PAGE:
The Stamp (Amendment) Act 2020
The Stamp (Amendment) Act 2020 (the Act) is now in force, having been granted assent by the Governor on 23 July 2020 and is anticipated to have a positive impact on the number of property transactions taking place in the British Virgin Islands.
Download a PDF of our Guide to the Stamp (Amendment) Act 2020.
Stamp duty is a documentary tax that is levied in connection with certain specified legal documents. The primary legislation governing the assessment of stamp duty in the BVI is the Stamp Act. The Act amends the Stamp Act by exempting certain Instruments effecting the sale or transfer of BVI property from the obligation to pay stamp duty.
The exemption applies only in respect of the sale or transfer of BVI property:
- to Belongers; and
- where the Instrument in question is executed between 7 May 2020 and 31 May 2021.
The exemption under the Act is expressed to apply to Instruments effecting both the sale and the transfer of BVI property to Belongers. The exemption under the Act therefore captures transfers of property in consideration of natural love and affection, notwithstanding only nominal stamp duty is typically payable in connection with such transfers.
In the context of BVI property transactions, stamp duty is typically paid by the purchaser.
Belongers and Non-Belongers
In broad terms, Belonger status is a legal classification that is associated with a number of British Overseas Territories, though the requirements to attain this status and the rights that such status confers, vary from territory to territory.
As far as the BVI is concerned, a Belonger is a person deemed to belong to the BVI according to the Virgin Islands Constitution Order 2007.
The Stamp Act
Instruments effecting the sale or transfer of BVI property to Belongers executed (i) prior to 7 May 2020; or (ii) after 31 May 2021 will not be covered by the exemption under the Act.
Where the exemption under the Act does not apply, the stamp duty payable in connection with the sale of BVI property to a Belonger shall be calculated at a rate of 4% of the higher of the purchase price and the market value of the property in question.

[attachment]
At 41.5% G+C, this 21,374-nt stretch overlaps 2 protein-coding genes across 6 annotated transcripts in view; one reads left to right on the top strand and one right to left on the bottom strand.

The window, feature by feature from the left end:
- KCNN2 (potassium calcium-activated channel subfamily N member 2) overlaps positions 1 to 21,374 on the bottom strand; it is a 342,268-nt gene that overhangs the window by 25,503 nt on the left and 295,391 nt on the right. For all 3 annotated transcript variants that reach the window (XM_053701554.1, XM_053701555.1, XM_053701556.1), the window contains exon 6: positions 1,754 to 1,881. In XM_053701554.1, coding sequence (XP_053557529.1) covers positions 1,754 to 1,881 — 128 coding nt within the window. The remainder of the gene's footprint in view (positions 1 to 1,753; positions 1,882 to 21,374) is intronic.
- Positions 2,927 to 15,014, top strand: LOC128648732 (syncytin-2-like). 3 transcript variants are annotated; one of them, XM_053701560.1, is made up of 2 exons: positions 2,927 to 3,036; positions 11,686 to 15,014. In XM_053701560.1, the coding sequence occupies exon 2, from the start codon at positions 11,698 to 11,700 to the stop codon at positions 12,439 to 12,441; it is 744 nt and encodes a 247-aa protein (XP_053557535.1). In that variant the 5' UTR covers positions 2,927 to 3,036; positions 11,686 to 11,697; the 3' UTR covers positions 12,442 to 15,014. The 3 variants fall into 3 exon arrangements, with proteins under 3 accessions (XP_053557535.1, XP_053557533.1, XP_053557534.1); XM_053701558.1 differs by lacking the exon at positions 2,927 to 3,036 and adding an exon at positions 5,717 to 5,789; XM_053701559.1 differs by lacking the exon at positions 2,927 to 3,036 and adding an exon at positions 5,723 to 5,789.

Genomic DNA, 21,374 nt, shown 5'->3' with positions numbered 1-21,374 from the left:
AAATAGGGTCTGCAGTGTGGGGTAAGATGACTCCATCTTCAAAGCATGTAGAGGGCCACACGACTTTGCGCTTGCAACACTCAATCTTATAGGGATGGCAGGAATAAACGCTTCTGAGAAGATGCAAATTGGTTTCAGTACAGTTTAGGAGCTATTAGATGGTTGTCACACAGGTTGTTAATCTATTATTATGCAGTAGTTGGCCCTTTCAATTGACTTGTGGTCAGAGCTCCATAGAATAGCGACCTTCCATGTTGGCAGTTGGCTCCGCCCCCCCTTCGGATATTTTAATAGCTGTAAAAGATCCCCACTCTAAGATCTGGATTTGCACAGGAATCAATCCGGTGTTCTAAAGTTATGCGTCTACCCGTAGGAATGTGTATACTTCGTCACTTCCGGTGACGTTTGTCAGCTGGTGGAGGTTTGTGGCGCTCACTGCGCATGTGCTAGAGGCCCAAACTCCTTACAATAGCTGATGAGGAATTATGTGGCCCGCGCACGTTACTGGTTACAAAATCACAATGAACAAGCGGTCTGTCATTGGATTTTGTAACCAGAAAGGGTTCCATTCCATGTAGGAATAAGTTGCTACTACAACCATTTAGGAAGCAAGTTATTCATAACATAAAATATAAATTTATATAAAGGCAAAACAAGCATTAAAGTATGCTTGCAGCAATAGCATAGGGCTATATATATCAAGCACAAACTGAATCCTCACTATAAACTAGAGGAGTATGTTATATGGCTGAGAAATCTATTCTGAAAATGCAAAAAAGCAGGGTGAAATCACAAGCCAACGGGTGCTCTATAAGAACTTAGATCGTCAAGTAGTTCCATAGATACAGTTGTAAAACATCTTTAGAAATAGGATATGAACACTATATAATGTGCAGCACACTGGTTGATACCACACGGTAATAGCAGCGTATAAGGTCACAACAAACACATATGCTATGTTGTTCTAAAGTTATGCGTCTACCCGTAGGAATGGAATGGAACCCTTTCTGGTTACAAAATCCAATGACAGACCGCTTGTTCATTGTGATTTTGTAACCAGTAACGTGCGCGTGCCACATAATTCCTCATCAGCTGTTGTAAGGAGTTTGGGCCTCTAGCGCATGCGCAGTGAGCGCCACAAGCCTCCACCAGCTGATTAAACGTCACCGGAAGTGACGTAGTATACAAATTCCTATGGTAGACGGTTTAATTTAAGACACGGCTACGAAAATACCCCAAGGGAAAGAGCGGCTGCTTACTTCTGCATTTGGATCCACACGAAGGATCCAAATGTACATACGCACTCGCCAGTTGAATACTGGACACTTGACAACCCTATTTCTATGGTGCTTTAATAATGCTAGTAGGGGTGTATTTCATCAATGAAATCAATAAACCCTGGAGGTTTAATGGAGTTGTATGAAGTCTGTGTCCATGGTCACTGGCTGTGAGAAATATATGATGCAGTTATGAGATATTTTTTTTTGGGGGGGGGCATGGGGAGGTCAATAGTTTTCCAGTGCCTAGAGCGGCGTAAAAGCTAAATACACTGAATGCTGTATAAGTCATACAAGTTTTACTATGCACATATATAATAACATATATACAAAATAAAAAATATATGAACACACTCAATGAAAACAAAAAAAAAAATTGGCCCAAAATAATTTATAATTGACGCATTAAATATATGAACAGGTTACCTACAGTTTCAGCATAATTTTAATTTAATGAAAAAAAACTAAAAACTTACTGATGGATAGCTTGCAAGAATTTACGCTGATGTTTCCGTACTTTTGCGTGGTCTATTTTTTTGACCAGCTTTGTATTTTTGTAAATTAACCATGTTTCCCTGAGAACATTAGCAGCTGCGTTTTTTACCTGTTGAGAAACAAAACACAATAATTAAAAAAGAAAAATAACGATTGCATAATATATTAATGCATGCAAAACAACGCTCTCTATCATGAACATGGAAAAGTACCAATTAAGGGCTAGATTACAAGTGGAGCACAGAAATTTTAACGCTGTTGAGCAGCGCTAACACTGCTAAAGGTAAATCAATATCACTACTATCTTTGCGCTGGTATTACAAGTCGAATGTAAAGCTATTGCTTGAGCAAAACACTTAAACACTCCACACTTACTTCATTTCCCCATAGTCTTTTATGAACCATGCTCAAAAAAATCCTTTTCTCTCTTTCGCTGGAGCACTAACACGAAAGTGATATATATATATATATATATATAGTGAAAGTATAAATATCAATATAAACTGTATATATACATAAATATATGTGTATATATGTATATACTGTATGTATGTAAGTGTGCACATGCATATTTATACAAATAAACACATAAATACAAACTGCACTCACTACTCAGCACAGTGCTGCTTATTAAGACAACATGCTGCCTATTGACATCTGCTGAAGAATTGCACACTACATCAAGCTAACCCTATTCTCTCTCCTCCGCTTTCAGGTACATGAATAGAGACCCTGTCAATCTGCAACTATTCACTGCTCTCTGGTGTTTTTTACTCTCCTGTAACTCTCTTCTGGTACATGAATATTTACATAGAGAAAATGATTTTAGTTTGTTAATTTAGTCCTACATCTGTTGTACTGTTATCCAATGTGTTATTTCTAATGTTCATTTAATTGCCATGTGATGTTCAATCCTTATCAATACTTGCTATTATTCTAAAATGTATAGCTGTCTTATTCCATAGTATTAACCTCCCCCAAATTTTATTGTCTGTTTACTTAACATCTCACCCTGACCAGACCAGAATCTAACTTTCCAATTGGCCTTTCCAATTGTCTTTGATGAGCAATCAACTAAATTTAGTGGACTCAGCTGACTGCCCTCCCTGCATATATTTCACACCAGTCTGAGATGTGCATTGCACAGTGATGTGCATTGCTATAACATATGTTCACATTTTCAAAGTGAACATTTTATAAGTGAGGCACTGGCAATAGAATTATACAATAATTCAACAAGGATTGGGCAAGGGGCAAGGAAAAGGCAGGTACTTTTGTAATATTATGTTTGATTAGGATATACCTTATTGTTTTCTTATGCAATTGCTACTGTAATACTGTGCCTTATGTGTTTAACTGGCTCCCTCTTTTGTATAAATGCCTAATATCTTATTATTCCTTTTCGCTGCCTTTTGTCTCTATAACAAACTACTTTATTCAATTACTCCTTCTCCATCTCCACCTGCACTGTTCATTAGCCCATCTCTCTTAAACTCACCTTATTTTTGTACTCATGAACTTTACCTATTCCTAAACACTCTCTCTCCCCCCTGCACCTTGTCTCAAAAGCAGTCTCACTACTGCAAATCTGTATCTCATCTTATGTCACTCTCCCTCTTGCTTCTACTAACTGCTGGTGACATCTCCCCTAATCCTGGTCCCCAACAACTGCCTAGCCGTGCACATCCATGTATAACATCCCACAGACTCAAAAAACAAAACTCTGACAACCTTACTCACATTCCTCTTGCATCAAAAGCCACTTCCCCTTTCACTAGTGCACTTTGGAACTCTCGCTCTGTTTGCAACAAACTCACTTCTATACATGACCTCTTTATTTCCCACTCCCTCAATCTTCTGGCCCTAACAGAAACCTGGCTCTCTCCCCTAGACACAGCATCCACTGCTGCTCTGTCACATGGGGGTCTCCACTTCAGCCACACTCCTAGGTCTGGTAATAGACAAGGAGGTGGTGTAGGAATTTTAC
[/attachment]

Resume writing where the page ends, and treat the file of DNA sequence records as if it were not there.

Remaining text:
The Non-Belongers Land Holding Regulation Act
In general terms, the rate of stamp duty payable in respect of Instruments effecting the sale or transfer of BVI property to Non-Belongers is higher compared with that payable by Belongers. For example, the Non-Belongers Land Holding Regulation Act (the NBLHR Act) provides that the stamp duty payable in connection with the sale of BVI property to a Non-Belonger is calculated at a rate of 12% of the higher of the purchase price and the market value of the property in question.
The Act does not apply to Instruments effecting the sale or transfer of BVI property to Non-Belongers and the provisions of the Stamp Act in conjunction with the NBLHR Act will continue to govern the stamp duty regime in respect of such Instruments.
As a consequence of the retrospective nature of the legislation, the Act provides for the reimbursement of any stamp duty already paid from 7 May 2020 in respect of Instruments covered by the exemption.
The Act provides for significant stamp duty savings for Belongers in a position to take advantage of the exemption and the Act does not include any limits on the amount of the exemption available or the number of persons that may benefit from the exemption.
Belonger purchasers wishing to take advantage of the exemption should bear in mind that the Act provides that where a Belonger benefits from the exemption under the Act and subsequently sells or transfers the property to a Non-Belonger within a period of seven years, the stamp duty waived by way of the exemption shall become due.
Anecdotally there appears to be a lot of local interest in the Act and it will be interesting to ascertain at the end of the qualifying period what impact the Act has had on the volume of property transactions taking place in the BVI.
For more information or if you require any assistance with your BVI property transaction, please feel free to email us or reach out to one of our lawyers using the contact details below.